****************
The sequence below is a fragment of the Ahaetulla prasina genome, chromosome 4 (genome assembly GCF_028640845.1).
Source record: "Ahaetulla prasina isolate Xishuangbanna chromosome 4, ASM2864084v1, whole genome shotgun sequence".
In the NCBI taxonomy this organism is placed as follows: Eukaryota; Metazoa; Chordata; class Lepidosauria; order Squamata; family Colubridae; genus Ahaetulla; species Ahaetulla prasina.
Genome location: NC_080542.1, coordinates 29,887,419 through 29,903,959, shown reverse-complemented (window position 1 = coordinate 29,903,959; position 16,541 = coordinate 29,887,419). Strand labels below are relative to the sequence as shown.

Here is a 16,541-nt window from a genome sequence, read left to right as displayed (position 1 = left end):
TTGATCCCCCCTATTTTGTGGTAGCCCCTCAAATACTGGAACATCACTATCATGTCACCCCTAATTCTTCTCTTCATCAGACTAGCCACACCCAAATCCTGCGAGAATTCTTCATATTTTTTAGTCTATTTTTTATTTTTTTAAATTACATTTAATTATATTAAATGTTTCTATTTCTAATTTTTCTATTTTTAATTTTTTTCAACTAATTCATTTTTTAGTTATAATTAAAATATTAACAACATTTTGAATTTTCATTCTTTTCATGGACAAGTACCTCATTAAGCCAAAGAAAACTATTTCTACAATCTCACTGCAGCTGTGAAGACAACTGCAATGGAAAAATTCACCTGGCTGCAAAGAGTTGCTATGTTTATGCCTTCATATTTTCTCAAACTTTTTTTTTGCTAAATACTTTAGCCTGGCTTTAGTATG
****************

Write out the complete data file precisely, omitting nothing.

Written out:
The sequence below is a fragment of the Ahaetulla prasina genome, chromosome 4 (genome assembly GCF_028640845.1).
Source record: "Ahaetulla prasina isolate Xishuangbanna chromosome 4, ASM2864084v1, whole genome shotgun sequence".
In the NCBI taxonomy this organism is placed as follows: Eukaryota; Metazoa; Chordata; class Lepidosauria; order Squamata; family Colubridae; genus Ahaetulla; species Ahaetulla prasina.
Genome location: NC_080542.1, coordinates 29,887,419 through 29,903,959, shown reverse-complemented (window position 1 = coordinate 29,903,959; position 16,541 = coordinate 29,887,419). Strand labels below are relative to the sequence as shown.

Here is a 16,541-nt window from a genome sequence, read left to right as displayed (position 1 = left end):
TTGATCCCCCCTATTTTGTGGTAGCCCCTCAAATACTGGAACATCACTATCATGTCACCCCTAATTCTTCTCTTCATCAGACTAGCCACACCCAAATCCTGCGAGAATTCTTCATATTTTTTAGTCTATTTTTTATTTTTTTAAATTACATTTAATTATATTAAATGTTTCTATTTCTAATTTTTCTATTTTTAATTTTTTTCAACTAATTCATTTTTTAGTTATAATTAAAATATTAACAACATTTTGAATTTTCATTCTTTTCATGGACAAGTACCTCATTAAGCCAAAGAAAACTATTTCTACAATCTCACTGCAGCTGTGAAGACAACTGCAATGGAAAAATTCACCTGGCTGCAAAGAGTTGCTATGTTTATGCCTTCATATTTTCTCAAACTTTTTTTTTGCTAAATACTTTAGCCTGGCTTTAGTATG